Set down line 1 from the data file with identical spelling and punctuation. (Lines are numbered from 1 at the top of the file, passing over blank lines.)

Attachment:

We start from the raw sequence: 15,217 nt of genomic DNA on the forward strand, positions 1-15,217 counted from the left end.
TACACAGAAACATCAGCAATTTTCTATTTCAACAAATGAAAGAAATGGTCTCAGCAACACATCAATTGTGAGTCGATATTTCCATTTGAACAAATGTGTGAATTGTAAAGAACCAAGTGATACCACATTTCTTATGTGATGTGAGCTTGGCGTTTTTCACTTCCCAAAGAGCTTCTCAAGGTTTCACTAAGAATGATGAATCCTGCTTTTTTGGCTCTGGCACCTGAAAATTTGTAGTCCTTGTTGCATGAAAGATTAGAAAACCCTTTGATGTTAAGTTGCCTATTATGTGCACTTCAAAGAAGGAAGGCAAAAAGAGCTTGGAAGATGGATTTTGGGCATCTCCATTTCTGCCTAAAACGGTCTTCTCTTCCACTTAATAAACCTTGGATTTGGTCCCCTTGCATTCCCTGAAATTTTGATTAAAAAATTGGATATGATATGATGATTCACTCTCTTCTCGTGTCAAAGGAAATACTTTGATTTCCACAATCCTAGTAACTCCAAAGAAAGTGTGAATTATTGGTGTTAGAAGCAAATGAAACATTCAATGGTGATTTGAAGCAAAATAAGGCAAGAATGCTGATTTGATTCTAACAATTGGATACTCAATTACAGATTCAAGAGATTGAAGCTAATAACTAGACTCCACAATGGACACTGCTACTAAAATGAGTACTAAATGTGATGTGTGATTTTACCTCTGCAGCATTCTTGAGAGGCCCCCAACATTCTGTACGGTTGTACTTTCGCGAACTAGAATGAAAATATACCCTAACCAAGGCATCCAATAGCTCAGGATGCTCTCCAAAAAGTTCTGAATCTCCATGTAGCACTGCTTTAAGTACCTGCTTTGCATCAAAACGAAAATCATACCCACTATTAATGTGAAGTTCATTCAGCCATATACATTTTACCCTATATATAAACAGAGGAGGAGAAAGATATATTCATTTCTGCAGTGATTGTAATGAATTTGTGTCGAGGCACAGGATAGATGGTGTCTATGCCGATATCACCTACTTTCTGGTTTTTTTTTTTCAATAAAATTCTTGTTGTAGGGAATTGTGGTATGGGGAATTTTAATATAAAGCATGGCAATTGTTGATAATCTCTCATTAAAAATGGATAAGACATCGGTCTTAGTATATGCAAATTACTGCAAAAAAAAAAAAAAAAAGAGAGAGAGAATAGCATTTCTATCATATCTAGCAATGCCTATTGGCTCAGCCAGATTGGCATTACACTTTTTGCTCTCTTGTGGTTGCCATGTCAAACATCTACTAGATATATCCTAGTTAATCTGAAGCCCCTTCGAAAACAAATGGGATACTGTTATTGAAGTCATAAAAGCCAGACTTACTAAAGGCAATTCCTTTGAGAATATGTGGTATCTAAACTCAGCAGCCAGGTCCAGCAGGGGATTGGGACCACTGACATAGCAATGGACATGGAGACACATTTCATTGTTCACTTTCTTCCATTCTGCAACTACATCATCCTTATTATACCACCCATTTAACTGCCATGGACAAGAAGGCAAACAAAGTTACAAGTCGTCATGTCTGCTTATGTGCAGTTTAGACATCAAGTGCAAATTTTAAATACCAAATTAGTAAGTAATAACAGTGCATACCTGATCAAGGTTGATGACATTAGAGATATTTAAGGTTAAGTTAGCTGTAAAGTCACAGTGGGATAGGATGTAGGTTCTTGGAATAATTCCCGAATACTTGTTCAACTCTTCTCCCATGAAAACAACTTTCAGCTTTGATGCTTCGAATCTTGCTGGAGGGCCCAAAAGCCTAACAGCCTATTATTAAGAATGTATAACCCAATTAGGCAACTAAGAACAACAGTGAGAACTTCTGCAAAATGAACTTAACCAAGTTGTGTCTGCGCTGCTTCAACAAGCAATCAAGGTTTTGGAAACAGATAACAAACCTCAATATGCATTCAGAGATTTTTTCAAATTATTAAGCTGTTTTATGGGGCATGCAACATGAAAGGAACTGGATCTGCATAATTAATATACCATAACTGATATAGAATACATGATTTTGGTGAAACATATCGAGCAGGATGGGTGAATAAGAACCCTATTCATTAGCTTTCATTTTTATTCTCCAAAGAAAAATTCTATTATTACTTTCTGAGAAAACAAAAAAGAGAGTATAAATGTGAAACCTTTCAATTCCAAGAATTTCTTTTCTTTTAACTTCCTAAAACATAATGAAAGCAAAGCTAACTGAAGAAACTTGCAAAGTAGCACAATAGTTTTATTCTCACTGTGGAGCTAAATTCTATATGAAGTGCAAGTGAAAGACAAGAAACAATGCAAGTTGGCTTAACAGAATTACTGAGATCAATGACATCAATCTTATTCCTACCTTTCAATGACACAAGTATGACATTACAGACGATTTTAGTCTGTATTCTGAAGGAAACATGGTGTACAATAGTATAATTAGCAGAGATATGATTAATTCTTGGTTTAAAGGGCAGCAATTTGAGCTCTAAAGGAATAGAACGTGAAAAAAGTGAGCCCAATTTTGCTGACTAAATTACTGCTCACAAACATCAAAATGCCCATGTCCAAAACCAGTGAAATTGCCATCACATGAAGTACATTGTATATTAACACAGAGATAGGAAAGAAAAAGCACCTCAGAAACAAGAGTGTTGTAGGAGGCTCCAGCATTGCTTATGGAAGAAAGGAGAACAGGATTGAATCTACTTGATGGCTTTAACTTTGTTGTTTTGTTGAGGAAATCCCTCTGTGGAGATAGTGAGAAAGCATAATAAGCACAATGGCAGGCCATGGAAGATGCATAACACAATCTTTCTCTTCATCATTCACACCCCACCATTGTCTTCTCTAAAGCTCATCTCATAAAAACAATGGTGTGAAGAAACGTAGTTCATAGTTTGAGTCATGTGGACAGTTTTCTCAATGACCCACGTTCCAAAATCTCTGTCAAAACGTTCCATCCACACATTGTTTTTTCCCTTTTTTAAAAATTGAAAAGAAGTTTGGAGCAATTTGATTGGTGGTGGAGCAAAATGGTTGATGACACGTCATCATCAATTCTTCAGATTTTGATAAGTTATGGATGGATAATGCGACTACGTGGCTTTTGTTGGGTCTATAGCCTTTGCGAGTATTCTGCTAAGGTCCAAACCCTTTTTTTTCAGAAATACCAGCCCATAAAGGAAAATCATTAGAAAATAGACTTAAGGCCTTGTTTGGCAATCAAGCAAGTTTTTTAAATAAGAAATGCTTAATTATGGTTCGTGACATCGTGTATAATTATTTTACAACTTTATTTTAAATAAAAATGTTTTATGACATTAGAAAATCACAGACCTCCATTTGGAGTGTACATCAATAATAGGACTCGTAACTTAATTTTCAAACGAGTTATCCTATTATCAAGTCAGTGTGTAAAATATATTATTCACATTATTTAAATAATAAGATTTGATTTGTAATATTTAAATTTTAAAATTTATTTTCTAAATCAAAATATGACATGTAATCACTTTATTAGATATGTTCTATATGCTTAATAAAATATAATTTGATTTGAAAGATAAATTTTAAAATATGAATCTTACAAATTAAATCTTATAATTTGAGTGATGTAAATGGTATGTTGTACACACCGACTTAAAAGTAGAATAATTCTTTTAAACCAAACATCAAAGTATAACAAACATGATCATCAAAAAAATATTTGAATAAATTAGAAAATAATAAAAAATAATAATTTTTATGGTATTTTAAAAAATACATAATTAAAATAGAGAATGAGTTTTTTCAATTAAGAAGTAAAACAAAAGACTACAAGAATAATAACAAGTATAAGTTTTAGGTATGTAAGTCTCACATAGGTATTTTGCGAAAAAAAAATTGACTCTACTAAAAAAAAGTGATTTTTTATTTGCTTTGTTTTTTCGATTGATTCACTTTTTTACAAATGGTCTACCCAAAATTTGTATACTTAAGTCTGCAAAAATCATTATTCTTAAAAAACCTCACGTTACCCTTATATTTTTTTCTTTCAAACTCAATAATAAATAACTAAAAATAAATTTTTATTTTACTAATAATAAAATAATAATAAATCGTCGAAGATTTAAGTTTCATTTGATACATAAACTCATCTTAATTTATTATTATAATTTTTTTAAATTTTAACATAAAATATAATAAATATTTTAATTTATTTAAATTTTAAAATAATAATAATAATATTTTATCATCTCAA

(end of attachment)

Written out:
We start from the raw sequence: 15,217 nt of genomic DNA on the forward strand, positions 1-15,217 counted from the left end.